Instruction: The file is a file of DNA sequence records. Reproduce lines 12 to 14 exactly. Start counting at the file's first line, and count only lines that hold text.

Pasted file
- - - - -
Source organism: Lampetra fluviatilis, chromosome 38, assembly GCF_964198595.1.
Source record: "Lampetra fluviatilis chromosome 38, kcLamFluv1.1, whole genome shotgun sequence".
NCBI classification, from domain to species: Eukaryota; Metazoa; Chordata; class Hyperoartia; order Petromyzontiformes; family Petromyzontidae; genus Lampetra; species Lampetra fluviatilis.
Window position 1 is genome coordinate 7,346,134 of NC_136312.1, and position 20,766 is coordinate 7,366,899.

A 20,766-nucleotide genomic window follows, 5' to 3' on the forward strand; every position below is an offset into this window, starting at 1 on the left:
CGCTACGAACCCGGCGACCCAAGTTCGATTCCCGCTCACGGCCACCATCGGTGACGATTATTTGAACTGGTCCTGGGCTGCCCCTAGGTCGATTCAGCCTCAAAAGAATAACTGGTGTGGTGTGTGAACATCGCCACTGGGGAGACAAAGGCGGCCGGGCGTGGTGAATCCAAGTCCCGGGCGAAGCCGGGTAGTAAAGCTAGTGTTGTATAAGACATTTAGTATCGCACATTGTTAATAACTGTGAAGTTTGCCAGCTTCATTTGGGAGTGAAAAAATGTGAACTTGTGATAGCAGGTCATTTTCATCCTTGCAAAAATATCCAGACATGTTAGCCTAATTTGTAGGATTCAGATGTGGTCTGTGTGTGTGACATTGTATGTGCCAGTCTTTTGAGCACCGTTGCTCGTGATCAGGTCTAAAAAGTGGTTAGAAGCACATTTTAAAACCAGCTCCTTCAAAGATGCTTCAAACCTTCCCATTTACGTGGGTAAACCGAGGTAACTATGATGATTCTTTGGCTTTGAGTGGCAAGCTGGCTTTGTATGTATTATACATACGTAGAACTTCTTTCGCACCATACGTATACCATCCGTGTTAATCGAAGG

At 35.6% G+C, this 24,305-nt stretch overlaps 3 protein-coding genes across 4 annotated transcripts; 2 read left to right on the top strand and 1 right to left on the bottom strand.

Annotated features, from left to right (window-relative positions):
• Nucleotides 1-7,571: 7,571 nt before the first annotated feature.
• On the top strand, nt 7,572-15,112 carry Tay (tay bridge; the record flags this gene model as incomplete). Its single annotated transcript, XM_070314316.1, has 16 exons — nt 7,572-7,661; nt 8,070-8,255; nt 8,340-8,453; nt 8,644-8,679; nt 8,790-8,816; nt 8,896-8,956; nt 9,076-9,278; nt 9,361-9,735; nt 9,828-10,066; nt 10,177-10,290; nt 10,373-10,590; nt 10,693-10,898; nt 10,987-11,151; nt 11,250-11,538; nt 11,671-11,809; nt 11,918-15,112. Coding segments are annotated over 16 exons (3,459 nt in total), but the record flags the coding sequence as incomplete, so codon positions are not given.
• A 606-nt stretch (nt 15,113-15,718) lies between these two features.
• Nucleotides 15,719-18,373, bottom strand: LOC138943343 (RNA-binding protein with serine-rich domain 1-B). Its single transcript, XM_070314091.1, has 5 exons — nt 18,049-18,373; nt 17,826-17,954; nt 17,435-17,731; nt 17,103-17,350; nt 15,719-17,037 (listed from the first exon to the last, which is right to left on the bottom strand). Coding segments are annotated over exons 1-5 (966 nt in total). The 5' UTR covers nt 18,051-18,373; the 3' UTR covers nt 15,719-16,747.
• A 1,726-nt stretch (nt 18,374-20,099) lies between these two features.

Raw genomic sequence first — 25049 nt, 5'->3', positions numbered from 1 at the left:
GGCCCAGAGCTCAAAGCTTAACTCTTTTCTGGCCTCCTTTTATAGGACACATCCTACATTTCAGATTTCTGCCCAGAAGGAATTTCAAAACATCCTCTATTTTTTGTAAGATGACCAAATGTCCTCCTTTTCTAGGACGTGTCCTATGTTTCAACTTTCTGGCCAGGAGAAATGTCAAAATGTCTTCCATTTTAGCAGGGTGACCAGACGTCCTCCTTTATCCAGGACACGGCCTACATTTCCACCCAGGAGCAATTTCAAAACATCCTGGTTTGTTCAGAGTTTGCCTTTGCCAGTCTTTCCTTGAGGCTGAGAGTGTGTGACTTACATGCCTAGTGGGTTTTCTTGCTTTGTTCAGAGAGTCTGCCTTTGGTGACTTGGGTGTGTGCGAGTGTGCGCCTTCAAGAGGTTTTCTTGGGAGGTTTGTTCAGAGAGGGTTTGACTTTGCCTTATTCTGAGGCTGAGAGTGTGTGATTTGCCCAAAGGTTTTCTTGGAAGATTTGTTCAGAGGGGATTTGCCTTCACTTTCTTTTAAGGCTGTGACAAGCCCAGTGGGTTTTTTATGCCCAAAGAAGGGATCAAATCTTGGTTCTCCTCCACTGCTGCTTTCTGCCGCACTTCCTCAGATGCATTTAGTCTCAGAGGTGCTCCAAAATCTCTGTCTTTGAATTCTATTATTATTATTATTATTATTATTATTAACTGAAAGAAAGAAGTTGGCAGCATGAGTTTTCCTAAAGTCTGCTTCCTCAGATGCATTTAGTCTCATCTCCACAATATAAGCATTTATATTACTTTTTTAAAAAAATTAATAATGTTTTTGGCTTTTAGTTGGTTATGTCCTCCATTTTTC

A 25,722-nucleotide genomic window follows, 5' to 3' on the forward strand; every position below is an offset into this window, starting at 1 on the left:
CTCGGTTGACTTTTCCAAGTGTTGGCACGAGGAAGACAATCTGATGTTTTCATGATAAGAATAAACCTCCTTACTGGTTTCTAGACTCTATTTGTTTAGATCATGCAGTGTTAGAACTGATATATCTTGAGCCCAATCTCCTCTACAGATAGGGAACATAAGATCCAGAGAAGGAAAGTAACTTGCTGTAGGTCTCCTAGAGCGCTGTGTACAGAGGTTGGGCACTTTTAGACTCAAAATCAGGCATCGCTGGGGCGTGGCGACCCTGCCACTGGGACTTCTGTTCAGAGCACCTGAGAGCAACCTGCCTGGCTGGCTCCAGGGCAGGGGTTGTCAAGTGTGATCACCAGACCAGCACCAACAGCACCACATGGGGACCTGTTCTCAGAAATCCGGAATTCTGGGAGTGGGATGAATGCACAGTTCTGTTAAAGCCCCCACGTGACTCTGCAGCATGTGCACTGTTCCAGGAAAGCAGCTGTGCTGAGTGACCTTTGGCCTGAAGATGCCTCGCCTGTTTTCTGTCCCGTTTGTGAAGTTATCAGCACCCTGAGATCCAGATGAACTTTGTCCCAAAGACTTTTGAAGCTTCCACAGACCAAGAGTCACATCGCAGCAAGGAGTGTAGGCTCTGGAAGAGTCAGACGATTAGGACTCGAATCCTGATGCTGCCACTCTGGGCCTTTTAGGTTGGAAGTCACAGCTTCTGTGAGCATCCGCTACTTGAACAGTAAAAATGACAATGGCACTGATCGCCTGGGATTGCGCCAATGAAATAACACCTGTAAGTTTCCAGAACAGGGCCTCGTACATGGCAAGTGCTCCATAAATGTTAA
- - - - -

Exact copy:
• Nucleotides 15,719-18,373, bottom strand: LOC138943343 (RNA-binding protein with serine-rich domain 1-B). Its single transcript, XM_070314091.1, has 5 exons — nt 18,049-18,373; nt 17,826-17,954; nt 17,435-17,731; nt 17,103-17,350; nt 15,719-17,037 (listed from the first exon to the last, which is right to left on the bottom strand). Coding segments are annotated over exons 1-5 (966 nt in total). The 5' UTR covers nt 18,051-18,373; the 3' UTR covers nt 15,719-16,747.
• A 1,726-nt stretch (nt 18,374-20,099) lies between these two features.

Raw genomic sequence first — 25049 nt, 5'->3', positions numbered from 1 at the left: